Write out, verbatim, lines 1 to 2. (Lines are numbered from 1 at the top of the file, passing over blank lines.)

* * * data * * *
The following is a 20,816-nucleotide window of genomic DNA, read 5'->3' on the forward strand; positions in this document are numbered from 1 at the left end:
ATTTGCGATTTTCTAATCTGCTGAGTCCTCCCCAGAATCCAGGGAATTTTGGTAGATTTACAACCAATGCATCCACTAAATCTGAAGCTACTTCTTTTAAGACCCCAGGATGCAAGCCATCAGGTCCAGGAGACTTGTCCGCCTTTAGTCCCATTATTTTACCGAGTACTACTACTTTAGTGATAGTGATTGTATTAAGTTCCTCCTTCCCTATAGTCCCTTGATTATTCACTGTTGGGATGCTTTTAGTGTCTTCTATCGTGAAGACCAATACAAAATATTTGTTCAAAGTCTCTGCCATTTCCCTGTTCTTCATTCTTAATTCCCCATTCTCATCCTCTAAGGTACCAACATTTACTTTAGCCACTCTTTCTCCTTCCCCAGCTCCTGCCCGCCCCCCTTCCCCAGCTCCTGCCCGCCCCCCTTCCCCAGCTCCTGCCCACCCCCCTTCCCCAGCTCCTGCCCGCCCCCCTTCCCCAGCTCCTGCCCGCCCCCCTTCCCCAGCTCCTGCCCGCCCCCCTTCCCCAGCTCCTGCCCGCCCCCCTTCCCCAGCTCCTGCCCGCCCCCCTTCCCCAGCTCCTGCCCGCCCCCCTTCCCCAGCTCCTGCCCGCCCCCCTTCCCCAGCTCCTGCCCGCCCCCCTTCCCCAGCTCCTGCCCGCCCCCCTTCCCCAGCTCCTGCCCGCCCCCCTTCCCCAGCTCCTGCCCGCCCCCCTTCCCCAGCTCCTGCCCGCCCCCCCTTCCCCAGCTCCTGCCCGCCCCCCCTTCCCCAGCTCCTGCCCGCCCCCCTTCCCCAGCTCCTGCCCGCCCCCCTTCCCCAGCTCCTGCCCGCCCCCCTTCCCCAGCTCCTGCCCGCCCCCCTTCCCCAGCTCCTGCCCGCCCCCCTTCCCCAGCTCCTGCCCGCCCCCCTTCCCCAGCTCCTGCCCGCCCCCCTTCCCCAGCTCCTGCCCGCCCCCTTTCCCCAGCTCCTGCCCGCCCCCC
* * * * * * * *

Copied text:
The following is a 20,816-nucleotide window of genomic DNA, read 5'->3' on the forward strand; positions in this document are numbered from 1 at the left end:
ATTTGCGATTTTCTAATCTGCTGAGTCCTCCCCAGAATCCAGGGAATTTTGGTAGATTTACAACCAATGCATCCACTAAATCTGAAGCTACTTCTTTTAAGACCCCAGGATGCAAGCCATCAGGTCCAGGAGACTTGTCCGCCTTTAGTCCCATTATTTTACCGAGTACTACTACTTTAGTGATAGTGATTGTATTAAGTTCCTCCTTCCCTATAGTCCCTTGATTATTCACTGTTGGGATGCTTTTAGTGTCTTCTATCGTGAAGACCAATACAAAATATTTGTTCAAAGTCTCTGCCATTTCCCTGTTCTTCATTCTTAATTCCCCATTCTCATCCTCTAAGGTACCAACATTTACTTTAGCCACTCTTTCTCCTTCCCCAGCTCCTGCCCGCCCCCCTTCCCCAGCTCCTGCCCGCCCCCCTTCCCCAGCTCCTGCCCACCCCCCTTCCCCAGCTCCTGCCCGCCCCCCTTCCCCAGCTCCTGCCCGCCCCCCTTCCCCAGCTCCTGCCCGCCCCCCTTCCCCAGCTCCTGCCCGCCCCCCTTCCCCAGCTCCTGCCCGCCCCCCTTCCCCAGCTCCTGCCCGCCCCCCTTCCCCAGCTCCTGCCCGCCCCCCTTCCCCAGCTCCTGCCCGCCCCCCTTCCCCAGCTCCTGCCCGCCCCCCTTCCCCAGCTCCTGCCCGCCCCCCTTCCCCAGCTCCTGCCCGCCCCCCTTCCCCAGCTCCTGCCCGCCCCCCCTTCCCCAGCTCCTGCCCGCCCCCCCTTCCCCAGCTCCTGCCCGCCCCCCTTCCCCAGCTCCTGCCCGCCCCCCTTCCCCAGCTCCTGCCCGCCCCCCTTCCCCAGCTCCTGCCCGCCCCCCTTCCCCAGCTCCTGCCCGCCCCCCTTCCCCAGCTCCTGCCCGCCCCCCTTCCCCAGCTCCTGCCCGCCCCCCTTCCCCAGCTCCTGCCCGCCCCCTTTCCCCAGCTCCTGCCCGCCCCCC